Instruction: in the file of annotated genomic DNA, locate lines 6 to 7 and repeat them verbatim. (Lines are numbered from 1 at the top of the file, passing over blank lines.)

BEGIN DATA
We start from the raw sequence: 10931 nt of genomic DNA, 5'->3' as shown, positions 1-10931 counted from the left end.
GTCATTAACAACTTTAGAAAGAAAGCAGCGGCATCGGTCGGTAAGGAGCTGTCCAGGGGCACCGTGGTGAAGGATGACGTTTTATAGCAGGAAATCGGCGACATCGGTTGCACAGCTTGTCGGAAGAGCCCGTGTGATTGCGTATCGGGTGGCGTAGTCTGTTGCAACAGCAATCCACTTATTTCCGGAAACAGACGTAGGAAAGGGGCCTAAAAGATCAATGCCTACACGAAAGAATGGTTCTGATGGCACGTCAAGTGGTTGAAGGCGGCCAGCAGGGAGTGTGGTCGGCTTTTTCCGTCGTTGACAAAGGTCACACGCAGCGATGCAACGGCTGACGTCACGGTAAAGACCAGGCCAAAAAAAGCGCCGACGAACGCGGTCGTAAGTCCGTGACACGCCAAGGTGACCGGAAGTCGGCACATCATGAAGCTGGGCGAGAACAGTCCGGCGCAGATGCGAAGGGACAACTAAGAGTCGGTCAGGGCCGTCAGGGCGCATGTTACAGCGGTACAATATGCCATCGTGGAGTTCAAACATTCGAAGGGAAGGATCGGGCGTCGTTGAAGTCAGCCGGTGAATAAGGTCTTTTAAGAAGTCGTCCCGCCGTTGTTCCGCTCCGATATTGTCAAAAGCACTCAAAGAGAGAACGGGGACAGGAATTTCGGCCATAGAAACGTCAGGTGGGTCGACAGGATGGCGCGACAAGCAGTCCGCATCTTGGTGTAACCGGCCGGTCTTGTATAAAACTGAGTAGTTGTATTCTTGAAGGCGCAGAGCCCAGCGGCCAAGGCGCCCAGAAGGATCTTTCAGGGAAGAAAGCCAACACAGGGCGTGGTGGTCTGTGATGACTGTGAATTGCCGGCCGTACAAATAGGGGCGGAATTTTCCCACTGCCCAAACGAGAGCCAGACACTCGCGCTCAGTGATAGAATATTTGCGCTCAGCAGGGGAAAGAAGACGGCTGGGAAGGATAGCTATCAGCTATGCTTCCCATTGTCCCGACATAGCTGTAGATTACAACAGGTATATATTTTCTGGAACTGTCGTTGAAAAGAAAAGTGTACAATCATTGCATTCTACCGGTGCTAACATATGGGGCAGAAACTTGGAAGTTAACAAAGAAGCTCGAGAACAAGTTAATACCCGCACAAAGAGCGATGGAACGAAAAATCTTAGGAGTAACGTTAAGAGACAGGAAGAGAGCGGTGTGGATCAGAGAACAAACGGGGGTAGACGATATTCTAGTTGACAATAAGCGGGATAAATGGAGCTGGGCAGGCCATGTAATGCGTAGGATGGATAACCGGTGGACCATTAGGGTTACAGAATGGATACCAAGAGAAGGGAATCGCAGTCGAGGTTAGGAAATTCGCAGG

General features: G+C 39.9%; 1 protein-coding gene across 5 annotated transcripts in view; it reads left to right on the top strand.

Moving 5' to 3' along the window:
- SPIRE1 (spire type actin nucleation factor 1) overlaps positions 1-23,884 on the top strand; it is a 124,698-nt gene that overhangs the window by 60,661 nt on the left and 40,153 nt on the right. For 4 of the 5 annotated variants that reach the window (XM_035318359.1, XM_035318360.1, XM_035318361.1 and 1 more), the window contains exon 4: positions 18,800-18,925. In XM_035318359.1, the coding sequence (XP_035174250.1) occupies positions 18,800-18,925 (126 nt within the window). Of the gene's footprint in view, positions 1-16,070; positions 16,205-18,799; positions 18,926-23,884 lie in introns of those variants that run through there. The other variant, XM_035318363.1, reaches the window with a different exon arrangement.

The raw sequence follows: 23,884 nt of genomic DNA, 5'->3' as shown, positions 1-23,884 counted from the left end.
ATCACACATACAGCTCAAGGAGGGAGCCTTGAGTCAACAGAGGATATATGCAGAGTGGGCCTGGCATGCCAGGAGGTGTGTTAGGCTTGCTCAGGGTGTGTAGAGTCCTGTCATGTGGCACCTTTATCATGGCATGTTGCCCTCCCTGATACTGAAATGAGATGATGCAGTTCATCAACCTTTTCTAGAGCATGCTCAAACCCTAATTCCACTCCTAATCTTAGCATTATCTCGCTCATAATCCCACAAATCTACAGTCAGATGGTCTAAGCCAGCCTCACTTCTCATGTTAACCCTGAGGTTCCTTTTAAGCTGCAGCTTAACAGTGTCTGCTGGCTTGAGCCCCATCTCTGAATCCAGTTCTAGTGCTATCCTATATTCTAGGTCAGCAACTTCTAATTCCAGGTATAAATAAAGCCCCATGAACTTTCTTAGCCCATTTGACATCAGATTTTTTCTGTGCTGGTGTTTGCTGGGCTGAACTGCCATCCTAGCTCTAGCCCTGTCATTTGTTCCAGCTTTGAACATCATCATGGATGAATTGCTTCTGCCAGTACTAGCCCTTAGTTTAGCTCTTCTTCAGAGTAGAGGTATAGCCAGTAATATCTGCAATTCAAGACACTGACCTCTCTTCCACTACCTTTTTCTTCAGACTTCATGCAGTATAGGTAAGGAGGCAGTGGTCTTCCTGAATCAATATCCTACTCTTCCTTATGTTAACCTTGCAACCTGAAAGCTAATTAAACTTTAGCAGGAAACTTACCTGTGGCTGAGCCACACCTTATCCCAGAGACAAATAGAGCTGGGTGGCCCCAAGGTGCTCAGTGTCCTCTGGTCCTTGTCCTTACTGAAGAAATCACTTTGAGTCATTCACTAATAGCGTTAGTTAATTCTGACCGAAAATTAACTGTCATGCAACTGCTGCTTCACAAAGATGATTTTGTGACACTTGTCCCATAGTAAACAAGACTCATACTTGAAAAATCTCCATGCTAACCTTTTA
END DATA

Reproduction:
The raw sequence follows: 23,884 nt of genomic DNA, 5'->3' as shown, positions 1-23,884 counted from the left end.
ATCACACATACAGCTCAAGGAGGGAGCCTTGAGTCAACAGAGGATATATGCAGAGTGGGCCTGGCATGCCAGGAGGTGTGTTAGGCTTGCTCAGGGTGTGTAGAGTCCTGTCATGTGGCACCTTTATCATGGCATGTTGCCCTCCCTGATACTGAAATGAGATGATGCAGTTCATCAACCTTTTCTAGAGCATGCTCAAACCCTAATTCCACTCCTAATCTTAGCATTATCTCGCTCATAATCCCACAAATCTACAGTCAGATGGTCTAAGCCAGCCTCACTTCTCATGTTAACCCTGAGGTTCCTTTTAAGCTGCAGCTTAACAGTGTCTGCTGGCTTGAGCCCCATCTCTGAATCCAGTTCTAGTGCTATCCTATATTCTAGGTCAGCAACTTCTAATTCCAGGTATAAATAAAGCCCCATGAACTTTCTTAGCCCATTTGACATCAGATTTTTTCTGTGCTGGTGTTTGCTGGGCTGAACTGCCATCCTAGCTCTAGCCCTGTCATTTGTTCCAGCTTTGAACATCATCATGGATGAATTGCTTCTGCCAGTACTAGCCCTTAGTTTAGCTCTTCTTCAGAGTAGAGGTATAGCCAGTAATATCTGCAATTCAAGACACTGACCTCTCTTCCACTACCTTTTTCTTCAGACTTCATGCAGTATAGGTAAGGAGGCAGTGGTCTTCCTGAATCAATATCCTACTCTTCCTTATGTTAACCTTGCAACCTGAAAGCTAATTAAACTTTAGCAGGAAACTTACCTGTGGCTGAGCCACACCTTATCCCAGAGACAAATAGAGCTGGGTGGCCCCAAGGTGCTCAGTGTCCTCTGGTCCTTGTCCTTACTGAAGAAATCACTTTGAGTCATTCACTAATAGCGTTAGTTAATTCTGACCGAAAATTAACTGTCATGCAACTGCTGCTTCACAAAGATGATTTTGTGACACTTGTCCCATAGTAAACAAGACTCATACTTGAAAAATCTCCATGCTAACCTTTTA